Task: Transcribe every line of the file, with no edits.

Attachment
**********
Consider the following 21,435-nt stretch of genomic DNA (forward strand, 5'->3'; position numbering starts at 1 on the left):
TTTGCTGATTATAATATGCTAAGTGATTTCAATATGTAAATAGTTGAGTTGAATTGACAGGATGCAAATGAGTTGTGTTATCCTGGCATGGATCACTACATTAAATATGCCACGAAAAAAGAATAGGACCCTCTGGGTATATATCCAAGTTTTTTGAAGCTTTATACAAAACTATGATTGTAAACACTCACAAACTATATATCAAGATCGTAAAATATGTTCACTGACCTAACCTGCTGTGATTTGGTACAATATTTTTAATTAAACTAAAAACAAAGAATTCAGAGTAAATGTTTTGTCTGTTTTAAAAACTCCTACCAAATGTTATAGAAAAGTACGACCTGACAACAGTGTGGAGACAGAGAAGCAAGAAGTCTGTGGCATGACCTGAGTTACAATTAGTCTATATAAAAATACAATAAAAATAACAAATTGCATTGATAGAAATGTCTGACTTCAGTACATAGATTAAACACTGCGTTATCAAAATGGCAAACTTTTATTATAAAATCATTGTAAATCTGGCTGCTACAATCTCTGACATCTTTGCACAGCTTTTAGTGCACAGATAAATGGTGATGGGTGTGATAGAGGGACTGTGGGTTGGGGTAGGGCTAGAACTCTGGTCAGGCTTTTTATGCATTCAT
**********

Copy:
Consider the following 21,435-nt stretch of genomic DNA (forward strand, 5'->3'; position numbering starts at 1 on the left):
TTTGCTGATTATAATATGCTAAGTGATTTCAATATGTAAATAGTTGAGTTGAATTGACAGGATGCAAATGAGTTGTGTTATCCTGGCATGGATCACTACATTAAATATGCCACGAAAAAAGAATAGGACCCTCTGGGTATATATCCAAGTTTTTTGAAGCTTTATACAAAACTATGATTGTAAACACTCACAAACTATATATCAAGATCGTAAAATATGTTCACTGACCTAACCTGCTGTGATTTGGTACAATATTTTTAATTAAACTAAAAACAAAGAATTCAGAGTAAATGTTTTGTCTGTTTTAAAAACTCCTACCAAATGTTATAGAAAAGTACGACCTGACAACAGTGTGGAGACAGAGAAGCAAGAAGTCTGTGGCATGACCTGAGTTACAATTAGTCTATATAAAAATACAATAAAAATAACAAATTGCATTGATAGAAATGTCTGACTTCAGTACATAGATTAAACACTGCGTTATCAAAATGGCAAACTTTTATTATAAAATCATTGTAAATCTGGCTGCTACAATCTCTGACATCTTTGCACAGCTTTTAGTGCACAGATAAATGGTGATGGGTGTGATAGAGGGACTGTGGGTTGGGGTAGGGCTAGAACTCTGGTCAGGCTTTTTATGCATTCAT